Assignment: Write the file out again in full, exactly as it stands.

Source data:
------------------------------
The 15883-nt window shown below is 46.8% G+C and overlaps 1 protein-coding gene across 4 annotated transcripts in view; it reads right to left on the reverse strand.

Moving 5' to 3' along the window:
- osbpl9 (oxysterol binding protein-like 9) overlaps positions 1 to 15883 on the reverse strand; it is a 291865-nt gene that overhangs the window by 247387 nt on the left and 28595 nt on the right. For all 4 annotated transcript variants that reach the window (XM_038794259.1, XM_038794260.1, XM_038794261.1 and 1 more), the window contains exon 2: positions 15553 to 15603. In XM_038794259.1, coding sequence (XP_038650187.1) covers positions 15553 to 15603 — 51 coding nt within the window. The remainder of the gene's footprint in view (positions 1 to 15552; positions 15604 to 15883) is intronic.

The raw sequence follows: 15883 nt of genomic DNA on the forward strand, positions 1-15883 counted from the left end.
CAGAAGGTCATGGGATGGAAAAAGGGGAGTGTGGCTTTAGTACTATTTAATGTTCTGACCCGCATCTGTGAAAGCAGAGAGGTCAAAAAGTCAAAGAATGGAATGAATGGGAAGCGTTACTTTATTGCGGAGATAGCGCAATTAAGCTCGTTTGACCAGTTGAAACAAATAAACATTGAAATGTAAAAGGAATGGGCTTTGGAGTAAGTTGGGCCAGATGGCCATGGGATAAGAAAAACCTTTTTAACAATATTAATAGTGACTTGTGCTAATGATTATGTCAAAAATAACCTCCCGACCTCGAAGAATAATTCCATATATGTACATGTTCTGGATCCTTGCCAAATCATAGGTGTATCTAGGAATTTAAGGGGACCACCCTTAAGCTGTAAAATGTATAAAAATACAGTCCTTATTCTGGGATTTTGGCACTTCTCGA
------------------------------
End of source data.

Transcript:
The 15883-nt window shown below is 46.8% G+C and overlaps 1 protein-coding gene across 4 annotated transcripts in view; it reads right to left on the reverse strand.

Moving 5' to 3' along the window:
- osbpl9 (oxysterol binding protein-like 9) overlaps positions 1 to 15883 on the reverse strand; it is a 291865-nt gene that overhangs the window by 247387 nt on the left and 28595 nt on the right. For all 4 annotated transcript variants that reach the window (XM_038794259.1, XM_038794260.1, XM_038794261.1 and 1 more), the window contains exon 2: positions 15553 to 15603. In XM_038794259.1, coding sequence (XP_038650187.1) covers positions 15553 to 15603 — 51 coding nt within the window. The remainder of the gene's footprint in view (positions 1 to 15552; positions 15604 to 15883) is intronic.

The raw sequence follows: 15883 nt of genomic DNA on the forward strand, positions 1-15883 counted from the left end.
CAGAAGGTCATGGGATGGAAAAAGGGGAGTGTGGCTTTAGTACTATTTAATGTTCTGACCCGCATCTGTGAAAGCAGAGAGGTCAAAAAGTCAAAGAATGGAATGAATGGGAAGCGTTACTTTATTGCGGAGATAGCGCAATTAAGCTCGTTTGACCAGTTGAAACAAATAAACATTGAAATGTAAAAGGAATGGGCTTTGGAGTAAGTTGGGCCAGATGGCCATGGGATAAGAAAAACCTTTTTAACAATATTAATAGTGACTTGTGCTAATGATTATGTCAAAAATAACCTCCCGACCTCGAAGAATAATTCCATATATGTACATGTTCTGGATCCTTGCCAAATCATAGGTGTATCTAGGAATTTAAGGGGACCACCCTTAAGCTGTAAAATGTATAAAAATACAGTCCTTATTCTGGGATTTTGGCACTTCTCGA